Plan Your Walking Workout
"Get out and start walking." It's the advice you've read countless times in fitness columns, seen reporters recommend on television and might have even heard from your doctor. It's one of the safest ways to start an exercise program and doesn't cost a lot of money.
The first step you need to take is committing yourself to the time. Get out your calendar or schedule and clearly mark when you're going to WALK. Go ahead and do that now; this column will wait.
If you're walking to increase your stamina, you should plan on a minimum of three to five times a week for at least 30 minutes each time. That half-hour walk won't help you lose much fat, but it will get your body used to exercising and prepare you for more intense workouts as you progress.
A 180-pound person walking for exercise at a brisk pace (3.5 miles per hour) will burn about 162 calories in that half-hour. Throw in some hills and you can burn as much as 270 calories. Add a few advanced techniques and you can burn 300 or even 350 calories. Your ultimate goal should determine how long and how intense your walking workouts become.
When some people start, they can't manage a 30-minute walk all at once. That's OK. Researchers have found that walking twice a day for 15 minutes each time can provide the same benefit. As you get stronger, put it together into a single 30-minute walk.
Spend the first 5 minutes walking at a moderate pace, getting your body warmed up. Then walk at your target pace for 20 minutes. The last 5 minutes slow back down to moderate. When you finish, you can engage in some gentle stretching if your muscles are tight.
Gradually increase the length of your walks until you hit the 60-minute mark. Be sure to warm up for at least the first five minutes and cool down the final five.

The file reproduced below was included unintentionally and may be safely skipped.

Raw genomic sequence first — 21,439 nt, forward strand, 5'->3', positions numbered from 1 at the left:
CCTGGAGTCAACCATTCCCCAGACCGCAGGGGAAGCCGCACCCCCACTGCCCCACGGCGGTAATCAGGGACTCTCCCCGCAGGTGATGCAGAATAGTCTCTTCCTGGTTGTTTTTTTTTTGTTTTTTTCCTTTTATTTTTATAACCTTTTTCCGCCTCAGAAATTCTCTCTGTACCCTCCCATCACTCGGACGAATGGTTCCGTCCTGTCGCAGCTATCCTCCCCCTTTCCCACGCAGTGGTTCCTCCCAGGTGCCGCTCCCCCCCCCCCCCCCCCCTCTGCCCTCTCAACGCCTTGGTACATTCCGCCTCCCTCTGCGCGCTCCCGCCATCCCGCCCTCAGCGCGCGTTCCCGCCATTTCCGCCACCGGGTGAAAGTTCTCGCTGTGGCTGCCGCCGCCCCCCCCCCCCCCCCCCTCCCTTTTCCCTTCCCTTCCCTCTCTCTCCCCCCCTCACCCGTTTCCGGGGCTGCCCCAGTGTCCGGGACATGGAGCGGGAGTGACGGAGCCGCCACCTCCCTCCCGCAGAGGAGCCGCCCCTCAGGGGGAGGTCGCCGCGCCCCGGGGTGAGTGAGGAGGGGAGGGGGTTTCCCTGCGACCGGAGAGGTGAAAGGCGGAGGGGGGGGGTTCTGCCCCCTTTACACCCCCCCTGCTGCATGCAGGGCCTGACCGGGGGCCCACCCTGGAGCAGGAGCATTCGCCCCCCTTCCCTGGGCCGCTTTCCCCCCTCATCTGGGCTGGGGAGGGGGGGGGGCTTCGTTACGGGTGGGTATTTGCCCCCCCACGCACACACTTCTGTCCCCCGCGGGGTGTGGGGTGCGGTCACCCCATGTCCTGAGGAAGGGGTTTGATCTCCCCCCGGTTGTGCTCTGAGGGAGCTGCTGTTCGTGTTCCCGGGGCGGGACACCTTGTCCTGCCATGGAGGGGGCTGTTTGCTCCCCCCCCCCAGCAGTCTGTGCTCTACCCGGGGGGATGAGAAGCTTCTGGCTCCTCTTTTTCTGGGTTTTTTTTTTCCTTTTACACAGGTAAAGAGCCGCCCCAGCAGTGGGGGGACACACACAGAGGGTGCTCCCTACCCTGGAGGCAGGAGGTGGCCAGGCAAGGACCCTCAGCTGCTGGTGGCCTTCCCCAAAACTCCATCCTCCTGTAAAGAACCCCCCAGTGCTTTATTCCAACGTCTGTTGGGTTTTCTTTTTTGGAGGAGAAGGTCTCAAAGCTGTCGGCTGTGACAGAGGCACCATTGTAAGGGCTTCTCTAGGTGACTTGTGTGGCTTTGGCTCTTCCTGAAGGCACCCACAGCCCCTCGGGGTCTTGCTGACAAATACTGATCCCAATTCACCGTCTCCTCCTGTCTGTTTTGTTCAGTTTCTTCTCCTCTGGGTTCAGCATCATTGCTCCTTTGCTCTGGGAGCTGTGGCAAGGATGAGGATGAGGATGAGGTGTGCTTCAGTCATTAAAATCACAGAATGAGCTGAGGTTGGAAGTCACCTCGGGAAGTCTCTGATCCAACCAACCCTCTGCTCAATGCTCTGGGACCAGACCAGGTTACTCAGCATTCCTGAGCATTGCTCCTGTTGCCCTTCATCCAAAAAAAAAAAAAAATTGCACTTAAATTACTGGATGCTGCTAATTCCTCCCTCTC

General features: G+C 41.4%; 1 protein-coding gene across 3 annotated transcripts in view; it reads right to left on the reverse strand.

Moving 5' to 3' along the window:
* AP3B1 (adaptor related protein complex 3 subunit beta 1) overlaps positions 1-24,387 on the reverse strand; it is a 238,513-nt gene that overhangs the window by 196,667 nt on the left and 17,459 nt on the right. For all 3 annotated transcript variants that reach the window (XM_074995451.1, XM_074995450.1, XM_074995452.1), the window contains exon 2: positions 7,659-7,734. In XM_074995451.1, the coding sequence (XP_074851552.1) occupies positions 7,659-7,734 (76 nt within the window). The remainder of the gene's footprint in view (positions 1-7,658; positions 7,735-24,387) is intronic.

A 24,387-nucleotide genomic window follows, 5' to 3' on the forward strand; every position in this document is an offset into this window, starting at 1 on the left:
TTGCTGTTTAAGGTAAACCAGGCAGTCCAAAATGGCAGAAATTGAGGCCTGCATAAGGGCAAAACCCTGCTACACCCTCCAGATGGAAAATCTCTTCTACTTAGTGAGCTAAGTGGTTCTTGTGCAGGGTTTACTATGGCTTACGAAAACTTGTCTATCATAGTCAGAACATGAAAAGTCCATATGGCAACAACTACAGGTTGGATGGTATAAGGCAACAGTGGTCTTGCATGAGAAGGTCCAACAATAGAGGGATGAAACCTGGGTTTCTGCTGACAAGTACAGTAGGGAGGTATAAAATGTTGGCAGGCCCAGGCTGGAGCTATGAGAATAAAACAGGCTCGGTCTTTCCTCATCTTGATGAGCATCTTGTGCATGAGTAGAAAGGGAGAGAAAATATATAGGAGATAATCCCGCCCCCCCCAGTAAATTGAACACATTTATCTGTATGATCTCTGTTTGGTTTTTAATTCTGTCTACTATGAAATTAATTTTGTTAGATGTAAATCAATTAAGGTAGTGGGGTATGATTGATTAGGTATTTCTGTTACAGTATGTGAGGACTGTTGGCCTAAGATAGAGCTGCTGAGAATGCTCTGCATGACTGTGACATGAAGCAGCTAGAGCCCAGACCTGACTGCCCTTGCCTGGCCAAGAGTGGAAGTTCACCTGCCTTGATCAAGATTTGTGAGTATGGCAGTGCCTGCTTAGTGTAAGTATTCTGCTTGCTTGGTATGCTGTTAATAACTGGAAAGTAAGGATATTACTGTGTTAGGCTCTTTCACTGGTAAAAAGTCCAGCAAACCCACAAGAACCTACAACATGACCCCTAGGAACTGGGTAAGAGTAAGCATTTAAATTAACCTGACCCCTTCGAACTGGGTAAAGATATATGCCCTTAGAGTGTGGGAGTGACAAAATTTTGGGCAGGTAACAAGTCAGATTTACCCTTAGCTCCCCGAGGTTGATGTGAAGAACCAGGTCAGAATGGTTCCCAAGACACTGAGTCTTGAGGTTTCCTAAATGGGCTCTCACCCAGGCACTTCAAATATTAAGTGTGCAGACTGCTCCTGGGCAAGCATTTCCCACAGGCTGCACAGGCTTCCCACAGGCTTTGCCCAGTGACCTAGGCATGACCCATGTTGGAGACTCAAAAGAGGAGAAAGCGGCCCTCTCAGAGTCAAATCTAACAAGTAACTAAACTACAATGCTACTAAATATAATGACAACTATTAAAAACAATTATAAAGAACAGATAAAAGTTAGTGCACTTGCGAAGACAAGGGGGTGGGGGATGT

For weight control or fat burning, you'll not only need to increase how long you walk, but the intensity of your walking has to go up as well. Try and get your heart rate up to 60 or 70 percent of your MHR (maximum heart rate) for at least two-thirds of the walk. Walking at this brisker pace burns more calories and forces your body to use some of your fat for energy.
Once you've gotten familiar with a standard walking program, keep it interesting by adding interval training. Start out at a relaxed pace the first two minutes, and then speed up to something more moderate for two more minutes. Finish up the interval moving quickly the last two minutes. Keep repeating the cycle of relaxed, moderate and quick until you've finished your course.
Another variation is after your warm-up, walk at a brisk pace for 7 minutes, and then reduce the speed for 3 minutes. Increase the speed again for 7 more, then reduce it for 3. Keep repeating that pattern throughout your walk. The idea is to never let your body get used to any one workout pattern. Continuously keep changing and challenging yourself.
When you're ready for a really advanced workout, bring along a jump rope. Instead of walking briskly for 7 and reducing the speed for 3 minutes, jump during each 3-minute interval. Jumping rope for 3 minutes, 3 times in a 30-minute walk can actually double the amount of calories you burn.
With any workout program, there's always the risk of overdoing things. A simple way to make sure you're not moving too fast is to take the talking test. If you can still talk while you're exercising, you're doing OK. If you get to a point where you're too winded to speak, it's time to slow down.
Next week I'll tell you about the things you should always bring along with you and how to stay safe walking.
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